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London: the capital of poverty

14 December 2014

Enfield in north London has the fight highest proportion of children living in poverty in Britain. Photo Workers.

The Greater London Authority’s recent update on poverty in London makes stark reading. On one hand gross obscenities of wealth and housing are demonstrated. London becoming the play bauble of the world’s rich. On the other London remains one of the most deprived areas in Britain.

Over 2.2 million people, a third of London’s population, are living under the official poverty line.  A third of London’s children – over 700,000 – qualify for this dubious honour. More pensioners than anywhere else in Britain live in poverty. One in four adults of working age in London lives in poverty.

The report clearly details that housing costs are the greatest burden London’s workers have to suffer.

The picture holds on a more local level, with the Enfield Independent reporting that Edmonton, in the London Borough of Enfield, has the fifth highest proportion of children living in poverty in Britain. The Child Poverty Action Group, based on tax credit data and unemployment figures, estimates that 43 per cent of children are living in families which are below the poverty line (where the level of income is deemed to be less than that necessary to procure the necessities of life).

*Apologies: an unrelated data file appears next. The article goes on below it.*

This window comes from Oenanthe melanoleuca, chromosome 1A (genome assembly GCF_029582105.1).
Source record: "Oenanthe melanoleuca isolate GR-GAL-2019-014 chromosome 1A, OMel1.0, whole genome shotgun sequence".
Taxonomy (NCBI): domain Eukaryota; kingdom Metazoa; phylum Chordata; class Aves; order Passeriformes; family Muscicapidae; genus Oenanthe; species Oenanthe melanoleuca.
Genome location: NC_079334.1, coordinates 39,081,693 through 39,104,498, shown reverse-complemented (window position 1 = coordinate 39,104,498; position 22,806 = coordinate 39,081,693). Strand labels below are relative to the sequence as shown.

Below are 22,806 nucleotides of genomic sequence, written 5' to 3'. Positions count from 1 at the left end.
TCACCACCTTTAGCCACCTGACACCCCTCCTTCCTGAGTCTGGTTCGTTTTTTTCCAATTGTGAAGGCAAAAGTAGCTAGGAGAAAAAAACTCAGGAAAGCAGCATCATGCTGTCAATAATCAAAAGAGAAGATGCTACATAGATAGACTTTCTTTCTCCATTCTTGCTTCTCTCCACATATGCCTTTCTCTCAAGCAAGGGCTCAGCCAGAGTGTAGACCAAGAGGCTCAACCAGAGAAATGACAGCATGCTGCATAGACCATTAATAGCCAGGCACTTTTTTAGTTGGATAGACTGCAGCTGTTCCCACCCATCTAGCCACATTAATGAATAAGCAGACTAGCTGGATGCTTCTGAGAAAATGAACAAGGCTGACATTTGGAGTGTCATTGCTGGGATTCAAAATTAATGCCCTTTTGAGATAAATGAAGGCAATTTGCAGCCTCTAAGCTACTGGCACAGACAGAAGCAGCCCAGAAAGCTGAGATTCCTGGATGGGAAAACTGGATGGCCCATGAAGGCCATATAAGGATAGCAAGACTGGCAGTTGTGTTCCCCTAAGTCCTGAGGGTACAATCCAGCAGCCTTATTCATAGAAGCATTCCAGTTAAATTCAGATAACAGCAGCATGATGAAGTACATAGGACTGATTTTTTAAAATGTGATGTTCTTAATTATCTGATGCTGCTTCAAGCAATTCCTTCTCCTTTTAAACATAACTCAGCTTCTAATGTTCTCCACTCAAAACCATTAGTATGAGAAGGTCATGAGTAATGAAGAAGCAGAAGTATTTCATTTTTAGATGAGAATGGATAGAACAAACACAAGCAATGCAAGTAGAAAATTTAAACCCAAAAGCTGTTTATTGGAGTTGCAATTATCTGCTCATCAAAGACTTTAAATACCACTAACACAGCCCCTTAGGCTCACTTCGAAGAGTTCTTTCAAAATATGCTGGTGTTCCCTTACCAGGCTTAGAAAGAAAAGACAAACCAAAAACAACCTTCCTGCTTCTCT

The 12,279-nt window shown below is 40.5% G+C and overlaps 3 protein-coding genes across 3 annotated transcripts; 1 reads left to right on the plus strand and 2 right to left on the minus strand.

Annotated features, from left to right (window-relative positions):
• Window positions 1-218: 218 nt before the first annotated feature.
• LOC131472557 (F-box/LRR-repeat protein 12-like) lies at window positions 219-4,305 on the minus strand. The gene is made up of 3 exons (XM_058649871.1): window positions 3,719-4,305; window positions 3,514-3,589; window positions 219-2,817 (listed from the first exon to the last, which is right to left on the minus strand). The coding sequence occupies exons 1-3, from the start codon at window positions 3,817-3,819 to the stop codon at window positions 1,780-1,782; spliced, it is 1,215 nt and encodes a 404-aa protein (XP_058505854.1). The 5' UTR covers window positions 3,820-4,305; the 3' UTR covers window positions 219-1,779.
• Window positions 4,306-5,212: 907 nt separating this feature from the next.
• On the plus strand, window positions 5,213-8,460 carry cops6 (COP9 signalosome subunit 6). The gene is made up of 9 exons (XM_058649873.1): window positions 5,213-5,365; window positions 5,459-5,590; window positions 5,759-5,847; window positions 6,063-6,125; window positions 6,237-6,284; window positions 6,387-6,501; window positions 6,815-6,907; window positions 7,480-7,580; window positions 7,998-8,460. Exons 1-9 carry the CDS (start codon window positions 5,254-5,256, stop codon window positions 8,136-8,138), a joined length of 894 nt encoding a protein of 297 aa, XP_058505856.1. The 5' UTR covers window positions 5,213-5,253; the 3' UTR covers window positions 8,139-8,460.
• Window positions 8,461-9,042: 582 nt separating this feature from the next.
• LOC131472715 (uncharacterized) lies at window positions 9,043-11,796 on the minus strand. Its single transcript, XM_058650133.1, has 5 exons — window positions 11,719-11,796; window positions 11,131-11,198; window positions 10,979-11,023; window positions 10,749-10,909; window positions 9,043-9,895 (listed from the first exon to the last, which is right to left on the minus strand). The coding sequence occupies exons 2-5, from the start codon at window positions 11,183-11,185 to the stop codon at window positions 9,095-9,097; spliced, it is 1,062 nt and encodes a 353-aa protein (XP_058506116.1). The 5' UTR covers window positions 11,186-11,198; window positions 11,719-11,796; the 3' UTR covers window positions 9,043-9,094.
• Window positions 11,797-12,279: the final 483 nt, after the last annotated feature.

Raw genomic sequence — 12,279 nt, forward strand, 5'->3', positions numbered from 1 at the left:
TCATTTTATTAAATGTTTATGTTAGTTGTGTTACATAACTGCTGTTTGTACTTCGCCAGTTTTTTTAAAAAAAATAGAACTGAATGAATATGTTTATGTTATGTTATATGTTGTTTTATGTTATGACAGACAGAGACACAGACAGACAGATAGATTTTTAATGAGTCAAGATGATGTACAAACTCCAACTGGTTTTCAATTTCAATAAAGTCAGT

It also reckons that the borough as a whole, part of the “prosperous” South East, has the seventh highest proportion of children living in poverty – 37 per cent.

Edmonton is also near the top of the list for unaffordable housing with overall house prices nearly 11 times average wages. As a consequence residents are forced to pay extortionate rents to private landlords, or as more often the case, money in the form of housing benefits is transferred from the pockets of other workers straight into the hands of those private landlords. 

In the past four years homelessness has risen nationally by 37 per cent, while the number of people claiming housing benefits has doubled.